The MIL Corporation

B-297508,B-297508.2: Jan 26, 2006

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The MIL Corporation (MIL) protests the issuance of a task order to the Anteon Corporation under request for quotations (RFQ) No. N00421-05-T-0229, issued by the Naval Air Warfare Center Aircraft Division (NAWCAD), Naval Air Systems Command, Department of the Navy, for information technology (IT) help-desk support services. MIL argues that Anteon had impermissible organizational conflicts of interest, that the agency's evaluation of ventors' quotations was unreasonable, and that the resulting award decision was improper.

We deny the protests.

B-297508; B-297508.2, The MIL Corporation, January 26, 2006

DOCUMENT FOR PUBLIC RELEASE
The decision issued on the date below was subject to a GAO Protective Order. This redacted version has been approved for public release.

Decision

Matter of: The MIL Corporation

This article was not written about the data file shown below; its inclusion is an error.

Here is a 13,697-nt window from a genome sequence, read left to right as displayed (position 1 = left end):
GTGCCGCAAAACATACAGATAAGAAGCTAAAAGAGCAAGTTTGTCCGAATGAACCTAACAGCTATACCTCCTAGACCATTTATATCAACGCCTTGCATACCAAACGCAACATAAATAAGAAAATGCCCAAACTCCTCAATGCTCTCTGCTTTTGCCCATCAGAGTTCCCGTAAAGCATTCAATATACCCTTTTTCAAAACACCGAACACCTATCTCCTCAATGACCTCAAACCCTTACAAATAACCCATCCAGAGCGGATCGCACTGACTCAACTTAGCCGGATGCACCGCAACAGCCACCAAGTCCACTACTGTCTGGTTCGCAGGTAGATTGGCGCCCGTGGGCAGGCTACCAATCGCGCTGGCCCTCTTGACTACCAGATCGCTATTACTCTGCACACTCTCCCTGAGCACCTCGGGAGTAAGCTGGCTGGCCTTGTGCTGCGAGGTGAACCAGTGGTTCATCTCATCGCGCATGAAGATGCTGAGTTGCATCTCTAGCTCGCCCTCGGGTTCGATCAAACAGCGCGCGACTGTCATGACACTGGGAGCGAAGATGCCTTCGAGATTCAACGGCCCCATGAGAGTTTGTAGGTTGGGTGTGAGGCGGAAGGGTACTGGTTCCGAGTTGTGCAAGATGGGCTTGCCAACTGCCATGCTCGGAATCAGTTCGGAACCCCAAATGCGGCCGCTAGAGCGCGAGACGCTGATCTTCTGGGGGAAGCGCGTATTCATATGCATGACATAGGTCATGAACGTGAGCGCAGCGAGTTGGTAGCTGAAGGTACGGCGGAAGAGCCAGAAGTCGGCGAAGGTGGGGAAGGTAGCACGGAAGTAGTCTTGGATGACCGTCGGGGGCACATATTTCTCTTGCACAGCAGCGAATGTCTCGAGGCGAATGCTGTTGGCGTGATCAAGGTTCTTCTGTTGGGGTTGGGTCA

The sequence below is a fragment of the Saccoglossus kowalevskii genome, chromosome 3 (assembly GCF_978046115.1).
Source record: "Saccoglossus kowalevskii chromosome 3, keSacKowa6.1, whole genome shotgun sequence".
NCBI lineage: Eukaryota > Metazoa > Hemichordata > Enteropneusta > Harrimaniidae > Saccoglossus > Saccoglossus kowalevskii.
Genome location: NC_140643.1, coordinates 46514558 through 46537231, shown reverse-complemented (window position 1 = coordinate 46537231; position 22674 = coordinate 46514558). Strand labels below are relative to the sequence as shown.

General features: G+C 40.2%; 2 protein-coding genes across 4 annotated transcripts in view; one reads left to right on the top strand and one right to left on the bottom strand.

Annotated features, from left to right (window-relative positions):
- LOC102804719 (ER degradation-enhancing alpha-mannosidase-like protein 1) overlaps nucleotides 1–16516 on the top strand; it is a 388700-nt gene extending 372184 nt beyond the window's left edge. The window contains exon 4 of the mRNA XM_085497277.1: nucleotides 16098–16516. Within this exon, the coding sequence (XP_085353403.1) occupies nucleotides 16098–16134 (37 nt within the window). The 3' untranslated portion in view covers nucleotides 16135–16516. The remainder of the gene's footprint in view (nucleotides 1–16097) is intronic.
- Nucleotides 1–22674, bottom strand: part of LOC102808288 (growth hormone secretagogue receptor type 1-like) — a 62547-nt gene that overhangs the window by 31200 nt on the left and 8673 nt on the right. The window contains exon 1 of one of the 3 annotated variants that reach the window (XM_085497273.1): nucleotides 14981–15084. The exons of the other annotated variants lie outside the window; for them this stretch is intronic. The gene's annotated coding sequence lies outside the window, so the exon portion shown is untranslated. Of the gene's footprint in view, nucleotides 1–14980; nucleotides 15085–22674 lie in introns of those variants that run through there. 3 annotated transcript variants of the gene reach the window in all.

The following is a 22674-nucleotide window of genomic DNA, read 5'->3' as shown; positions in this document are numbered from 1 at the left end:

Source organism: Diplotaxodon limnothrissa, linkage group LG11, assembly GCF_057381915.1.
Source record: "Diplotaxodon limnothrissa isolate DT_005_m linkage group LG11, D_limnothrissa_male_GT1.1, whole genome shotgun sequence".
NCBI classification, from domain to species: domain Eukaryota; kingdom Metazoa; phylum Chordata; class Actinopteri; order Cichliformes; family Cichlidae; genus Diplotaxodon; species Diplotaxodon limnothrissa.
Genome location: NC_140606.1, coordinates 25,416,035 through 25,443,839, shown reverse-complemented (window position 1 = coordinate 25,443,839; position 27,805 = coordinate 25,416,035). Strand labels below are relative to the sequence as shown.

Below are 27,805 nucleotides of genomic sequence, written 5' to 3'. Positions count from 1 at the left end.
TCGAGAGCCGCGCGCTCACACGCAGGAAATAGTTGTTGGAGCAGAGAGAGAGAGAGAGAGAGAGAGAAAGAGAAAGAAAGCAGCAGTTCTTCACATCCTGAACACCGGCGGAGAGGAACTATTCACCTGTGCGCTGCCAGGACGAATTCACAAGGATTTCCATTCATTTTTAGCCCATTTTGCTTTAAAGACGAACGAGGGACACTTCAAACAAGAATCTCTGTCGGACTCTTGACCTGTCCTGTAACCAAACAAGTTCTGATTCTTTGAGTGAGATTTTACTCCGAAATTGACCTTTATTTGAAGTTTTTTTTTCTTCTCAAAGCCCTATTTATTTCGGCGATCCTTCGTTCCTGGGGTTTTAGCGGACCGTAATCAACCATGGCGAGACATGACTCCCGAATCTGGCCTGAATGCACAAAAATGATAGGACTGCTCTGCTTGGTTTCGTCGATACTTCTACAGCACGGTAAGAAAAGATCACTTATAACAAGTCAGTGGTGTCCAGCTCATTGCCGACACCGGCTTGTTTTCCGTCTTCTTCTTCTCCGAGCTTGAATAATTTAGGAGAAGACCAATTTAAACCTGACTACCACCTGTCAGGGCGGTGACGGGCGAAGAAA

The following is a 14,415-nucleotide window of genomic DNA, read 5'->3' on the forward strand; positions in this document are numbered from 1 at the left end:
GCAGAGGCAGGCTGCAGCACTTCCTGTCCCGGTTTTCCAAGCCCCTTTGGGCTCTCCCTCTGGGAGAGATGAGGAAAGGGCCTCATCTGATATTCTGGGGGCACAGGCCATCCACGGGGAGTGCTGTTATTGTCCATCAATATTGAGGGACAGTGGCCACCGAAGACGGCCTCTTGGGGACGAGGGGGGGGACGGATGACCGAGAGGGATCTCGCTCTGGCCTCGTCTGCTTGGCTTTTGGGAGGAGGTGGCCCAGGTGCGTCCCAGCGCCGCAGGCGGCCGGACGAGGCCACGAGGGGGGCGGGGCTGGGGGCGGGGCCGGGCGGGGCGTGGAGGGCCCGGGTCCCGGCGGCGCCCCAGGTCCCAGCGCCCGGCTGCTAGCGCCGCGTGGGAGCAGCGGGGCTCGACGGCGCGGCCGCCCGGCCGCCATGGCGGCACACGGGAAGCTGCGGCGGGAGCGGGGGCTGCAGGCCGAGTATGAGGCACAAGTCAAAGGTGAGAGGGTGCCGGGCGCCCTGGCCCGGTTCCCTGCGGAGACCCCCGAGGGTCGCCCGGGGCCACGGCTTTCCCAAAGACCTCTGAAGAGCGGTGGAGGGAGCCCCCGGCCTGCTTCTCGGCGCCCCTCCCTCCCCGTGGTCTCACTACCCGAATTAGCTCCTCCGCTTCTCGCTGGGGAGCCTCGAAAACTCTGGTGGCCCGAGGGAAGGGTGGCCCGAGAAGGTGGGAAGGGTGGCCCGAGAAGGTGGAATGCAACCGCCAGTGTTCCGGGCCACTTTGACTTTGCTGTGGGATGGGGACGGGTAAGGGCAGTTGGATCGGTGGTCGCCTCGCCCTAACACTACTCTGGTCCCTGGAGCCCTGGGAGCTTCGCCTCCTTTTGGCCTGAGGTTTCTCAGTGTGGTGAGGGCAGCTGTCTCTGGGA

File: B-297508; B-297508.2

Date: January 26, 2006

Louis D. Victorino, Esq., Jonathan S. Aronie, Esq., Anne B. Perry, Esq., Aleksander Lamvol, Esq., and Marko W. Kipa, Esq., Sheppard, Mullin, Richter & Hampton LLP, for the protester.

Richard J. Huber, Esq., and Robin Coll, Esq., Department of the Navy, for the agency.

Louis A. Chiarella, Esq., and Christine S. Melody, Esq., Office of the General Counsel, GAO, participated in the preparation of the decision.

DIGEST

1. Protest issue raised subsequent to a post-award debriefing provided to a vendor in a Federal Supply Schedule procurement is untimely where it was filed more than 10 days after the basis of protest was known; since the procurement was not conducted on the basis of competitive proposals, the timeliness rules based on protests which challenge a procurement conducted on the basis of competitive proposals under which a debriefing is requested and required are not applicable.

2. Protest challenging the evaluation of vendors' quotations is denied where the record establishes that the agency's evaluation was reasonable and in accord with the stated evaluation criteria.

3. Protest alleging that, in its evaluation of the protester's quotation, the agency unreasonably ignored information that was –simply too close at hand— (but not contained in the protester's quotation) is denied where the protester fails to demonstrate that the information in question was known to the individuals involved in the evaluation of the quotation.